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Legacy Plan & Pride

Leave A Future For Your Children!

Black news from Pasadena - Editorial - building a legacy for your childrenOver the years we have travelled home to Bakersfield for Easter, but the traditions changed. When the kids were young, we took colored eggs and hid them to watch the little ones find them. Now the kids have grown up and some of them have grown kids. The grown grand kids are painting, dyeing, and hiding eggs for the younger grand – whenever they come. Often times, now, they go elsewhere.

One of the things I noticed there, in my childhood hometown, was that the town has changed, but in so many ways, it is still the same. I see Real Estate offices with company names that indicate they were there when I was a kid. I notice automobile dealers that were there when I grew up there. I'm sure that these businesses have been handed down from generation to generation.

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Boston 1974 to 2013, What a Difference a Day Makes

African American news from Pasadena - Editorial - 1970s Boston and 2013 Boston - Racial equality and attitudesWhen I watched the tall, handsome African American man speaking to a massive crowd at the Boston Cathedral in their time of trouble, I was proud because I remember a different Boston in the 1970's. The tall, handsome man with his tall, beautiful wife, named Michelle, was there to console the Bostonians who had been bombed at the end of one of their traditions, the Boston Marathon. The tall, handsome man was the President of the United States - Barack Obama. He had been introduced to the crowd by the Governor of Massachusetts, Deval Patrick, another African American who has served as Governor since 2007.

The Boston I remembered goes back to 1974 when a ruling by Federal Judge, Arthur Garrity, ordered the integration of Boston School district busing. The order led to open expressions of hatred and violence towards Blacks and race rioting reminiscent of the rioting across America in their resistance to granting African Americans equality.

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An Achievement of Success for Annual Women of Achievement Breakfast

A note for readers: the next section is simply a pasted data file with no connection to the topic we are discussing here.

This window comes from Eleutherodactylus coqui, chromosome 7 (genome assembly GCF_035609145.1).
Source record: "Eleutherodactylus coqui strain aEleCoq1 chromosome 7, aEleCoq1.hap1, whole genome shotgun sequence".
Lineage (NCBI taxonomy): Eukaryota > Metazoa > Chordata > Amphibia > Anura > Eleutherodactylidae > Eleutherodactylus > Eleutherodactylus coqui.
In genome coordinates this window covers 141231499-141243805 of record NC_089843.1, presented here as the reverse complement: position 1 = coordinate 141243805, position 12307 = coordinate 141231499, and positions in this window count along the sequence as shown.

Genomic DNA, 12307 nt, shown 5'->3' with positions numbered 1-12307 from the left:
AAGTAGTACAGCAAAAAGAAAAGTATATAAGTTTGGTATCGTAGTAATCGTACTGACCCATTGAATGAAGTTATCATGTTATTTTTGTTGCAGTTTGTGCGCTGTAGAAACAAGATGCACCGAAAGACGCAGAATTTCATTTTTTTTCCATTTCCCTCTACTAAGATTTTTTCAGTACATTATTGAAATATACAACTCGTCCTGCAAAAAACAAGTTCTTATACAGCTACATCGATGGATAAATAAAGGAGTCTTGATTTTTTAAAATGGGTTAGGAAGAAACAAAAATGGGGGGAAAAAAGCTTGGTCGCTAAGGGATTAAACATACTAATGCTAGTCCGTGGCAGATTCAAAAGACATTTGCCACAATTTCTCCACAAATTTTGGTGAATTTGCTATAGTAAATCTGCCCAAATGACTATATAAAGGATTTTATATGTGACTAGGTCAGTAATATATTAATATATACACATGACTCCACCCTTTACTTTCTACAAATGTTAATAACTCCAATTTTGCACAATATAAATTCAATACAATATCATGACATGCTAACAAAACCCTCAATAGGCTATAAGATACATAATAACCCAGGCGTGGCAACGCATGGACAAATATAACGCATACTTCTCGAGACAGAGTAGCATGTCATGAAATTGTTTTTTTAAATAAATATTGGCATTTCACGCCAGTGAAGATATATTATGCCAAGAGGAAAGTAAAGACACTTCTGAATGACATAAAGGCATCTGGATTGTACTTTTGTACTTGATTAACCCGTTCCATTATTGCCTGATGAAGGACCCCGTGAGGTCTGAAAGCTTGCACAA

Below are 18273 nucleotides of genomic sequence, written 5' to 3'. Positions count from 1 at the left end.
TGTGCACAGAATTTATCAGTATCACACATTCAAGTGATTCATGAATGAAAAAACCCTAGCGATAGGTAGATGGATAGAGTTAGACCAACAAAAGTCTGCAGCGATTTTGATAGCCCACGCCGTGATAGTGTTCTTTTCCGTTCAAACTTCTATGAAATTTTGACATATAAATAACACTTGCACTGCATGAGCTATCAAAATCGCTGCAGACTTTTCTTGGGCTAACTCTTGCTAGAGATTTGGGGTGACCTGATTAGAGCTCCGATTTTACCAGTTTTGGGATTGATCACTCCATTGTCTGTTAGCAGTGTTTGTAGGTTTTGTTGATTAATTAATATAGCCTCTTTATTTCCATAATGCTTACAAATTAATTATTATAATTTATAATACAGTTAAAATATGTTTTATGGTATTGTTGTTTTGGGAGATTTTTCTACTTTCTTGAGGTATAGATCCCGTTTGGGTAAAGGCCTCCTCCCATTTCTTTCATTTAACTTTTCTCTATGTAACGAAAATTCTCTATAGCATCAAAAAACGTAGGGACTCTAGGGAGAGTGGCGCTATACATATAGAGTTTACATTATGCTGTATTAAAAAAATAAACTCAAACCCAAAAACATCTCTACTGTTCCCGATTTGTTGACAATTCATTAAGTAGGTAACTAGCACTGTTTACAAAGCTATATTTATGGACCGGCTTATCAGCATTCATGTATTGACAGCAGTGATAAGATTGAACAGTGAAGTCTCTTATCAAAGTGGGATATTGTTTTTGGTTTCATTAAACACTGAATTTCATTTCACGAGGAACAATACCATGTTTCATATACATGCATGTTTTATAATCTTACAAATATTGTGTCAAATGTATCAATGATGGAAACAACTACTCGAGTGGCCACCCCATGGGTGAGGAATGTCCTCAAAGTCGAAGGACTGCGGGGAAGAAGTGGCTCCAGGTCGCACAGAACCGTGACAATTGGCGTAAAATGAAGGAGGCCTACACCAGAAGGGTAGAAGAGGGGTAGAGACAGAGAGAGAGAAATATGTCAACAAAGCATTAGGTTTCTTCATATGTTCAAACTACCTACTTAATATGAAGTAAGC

Black news from Pasadena - Editorial - Fourth Annual Women of Achievement Breakfast successThe fourth annual Journal Women of Achievement breakfast is now history. Like the first three breakfasts, we believe it was a success. It was a success from the point of highlighting a group of women who have achieved success in their businesses worthy of magnifying so that the community and the world can look at them and say, "Well done". They have achieved, and young people looking for or needing role models can say, "I want to be like her when I grow up."

This year we honored a group of Business and Professional Women who are and have been entrepreneurs making it on their own in their own business for over ten years.

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Women of Achievement Event is a Reminder to Support Small Business

African American news from Pasadena - Editorial - Women of Achievement Breakfast reminder to support small businessesThis week's Women of Achievement Breakfast, in addition to honoring and celebrating women entrepreneurs, is a reminder to support small businesses. Everybody talks about small businesses being the backbone of America, but where they spend their money is what tells the story.

The Journal will be celebrating 24 years of publishing this year. Having put out the first Journal in November, 1989, we understand the importance of community support. In turn, we work hard at giving back by providing affordable advertising and profiling community businesses. At the same time, we work hard at publishing the good news of the community.

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It’s Not Easy Being Green and It’s a Full Time Job Being Black

African American news from Pasadena - Editorial - Being BlackKermit the Frog is a Muppet character often seen on the popular show Sesame Street. He is famous for singing a song with the popular line in it that says, "It's not easy being green". As a Black person in America watching the states trying to turn back the clock to a time when inequality for African Americans was the law of the land, it seems that Kermit's theme song could be modified to say, "It's not easy being Black, either". Or, as I prefer to say, "It's a full time job being Black".

For Kermit, there is a certain amount of discrimination for a green frog. He gets passed by while sitting on green leaves. He would be more noticeable if he were more colorful like red or gold. For Black folks, the source of discrimination is multi-faceted and it doesn't really go away. When you're young it's the schools. When you get older its jobs, where you can live, and even your right to vote that reeks of discrimination.

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